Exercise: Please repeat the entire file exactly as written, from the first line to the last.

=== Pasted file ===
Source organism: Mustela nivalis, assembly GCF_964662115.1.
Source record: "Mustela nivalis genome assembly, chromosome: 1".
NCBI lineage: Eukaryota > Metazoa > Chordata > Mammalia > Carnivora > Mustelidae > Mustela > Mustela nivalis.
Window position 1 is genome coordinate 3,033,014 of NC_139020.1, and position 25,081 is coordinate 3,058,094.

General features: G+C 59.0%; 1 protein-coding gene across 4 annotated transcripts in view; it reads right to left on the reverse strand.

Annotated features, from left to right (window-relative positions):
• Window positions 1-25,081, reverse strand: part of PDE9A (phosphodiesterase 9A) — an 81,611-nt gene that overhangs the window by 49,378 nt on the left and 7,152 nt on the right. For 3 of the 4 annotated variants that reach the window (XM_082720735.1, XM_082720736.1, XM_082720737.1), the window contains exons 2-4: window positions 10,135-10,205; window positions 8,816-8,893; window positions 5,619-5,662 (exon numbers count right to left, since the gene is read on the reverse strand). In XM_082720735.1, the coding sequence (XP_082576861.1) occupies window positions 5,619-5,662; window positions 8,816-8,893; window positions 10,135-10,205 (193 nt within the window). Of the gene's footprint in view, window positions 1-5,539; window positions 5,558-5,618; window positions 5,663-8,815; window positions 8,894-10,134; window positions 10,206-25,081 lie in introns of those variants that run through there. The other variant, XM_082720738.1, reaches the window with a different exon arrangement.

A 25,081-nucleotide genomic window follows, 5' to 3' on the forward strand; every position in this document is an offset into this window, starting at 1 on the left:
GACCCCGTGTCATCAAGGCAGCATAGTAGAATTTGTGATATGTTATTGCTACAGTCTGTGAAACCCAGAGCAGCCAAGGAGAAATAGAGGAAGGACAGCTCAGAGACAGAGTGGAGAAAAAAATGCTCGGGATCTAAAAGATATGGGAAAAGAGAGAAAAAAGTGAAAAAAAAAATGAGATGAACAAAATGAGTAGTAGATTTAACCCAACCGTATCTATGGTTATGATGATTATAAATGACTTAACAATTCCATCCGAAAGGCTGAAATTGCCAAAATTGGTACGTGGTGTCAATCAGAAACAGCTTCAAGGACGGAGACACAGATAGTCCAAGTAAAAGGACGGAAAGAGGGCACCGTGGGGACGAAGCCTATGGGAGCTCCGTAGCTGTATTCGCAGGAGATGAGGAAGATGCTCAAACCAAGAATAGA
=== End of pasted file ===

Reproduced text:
Source organism: Mustela nivalis, assembly GCF_964662115.1.
Source record: "Mustela nivalis genome assembly, chromosome: 1".
NCBI lineage: Eukaryota > Metazoa > Chordata > Mammalia > Carnivora > Mustelidae > Mustela > Mustela nivalis.
Window position 1 is genome coordinate 3,033,014 of NC_139020.1, and position 25,081 is coordinate 3,058,094.

General features: G+C 59.0%; 1 protein-coding gene across 4 annotated transcripts in view; it reads right to left on the reverse strand.

Annotated features, from left to right (window-relative positions):
• Window positions 1-25,081, reverse strand: part of PDE9A (phosphodiesterase 9A) — an 81,611-nt gene that overhangs the window by 49,378 nt on the left and 7,152 nt on the right. For 3 of the 4 annotated variants that reach the window (XM_082720735.1, XM_082720736.1, XM_082720737.1), the window contains exons 2-4: window positions 10,135-10,205; window positions 8,816-8,893; window positions 5,619-5,662 (exon numbers count right to left, since the gene is read on the reverse strand). In XM_082720735.1, the coding sequence (XP_082576861.1) occupies window positions 5,619-5,662; window positions 8,816-8,893; window positions 10,135-10,205 (193 nt within the window). Of the gene's footprint in view, window positions 1-5,539; window positions 5,558-5,618; window positions 5,663-8,815; window positions 8,894-10,134; window positions 10,206-25,081 lie in introns of those variants that run through there. The other variant, XM_082720738.1, reaches the window with a different exon arrangement.

A 25,081-nucleotide genomic window follows, 5' to 3' on the forward strand; every position in this document is an offset into this window, starting at 1 on the left:
GACCCCGTGTCATCAAGGCAGCATAGTAGAATTTGTGATATGTTATTGCTACAGTCTGTGAAACCCAGAGCAGCCAAGGAGAAATAGAGGAAGGACAGCTCAGAGACAGAGTGGAGAAAAAAATGCTCGGGATCTAAAAGATATGGGAAAAGAGAGAAAAAAGTGAAAAAAAAAATGAGATGAACAAAATGAGTAGTAGATTTAACCCAACCGTATCTATGGTTATGATGATTATAAATGACTTAACAATTCCATCCGAAAGGCTGAAATTGCCAAAATTGGTACGTGGTGTCAATCAGAAACAGCTTCAAGGACGGAGACACAGATAGTCCAAGTAAAAGGACGGAAAGAGGGCACCGTGGGGACGAAGCCTATGGGAGCTCCGTAGCTGTATTCGCAGGAGATGAGGAAGATGCTCAAACCAAGAATAGA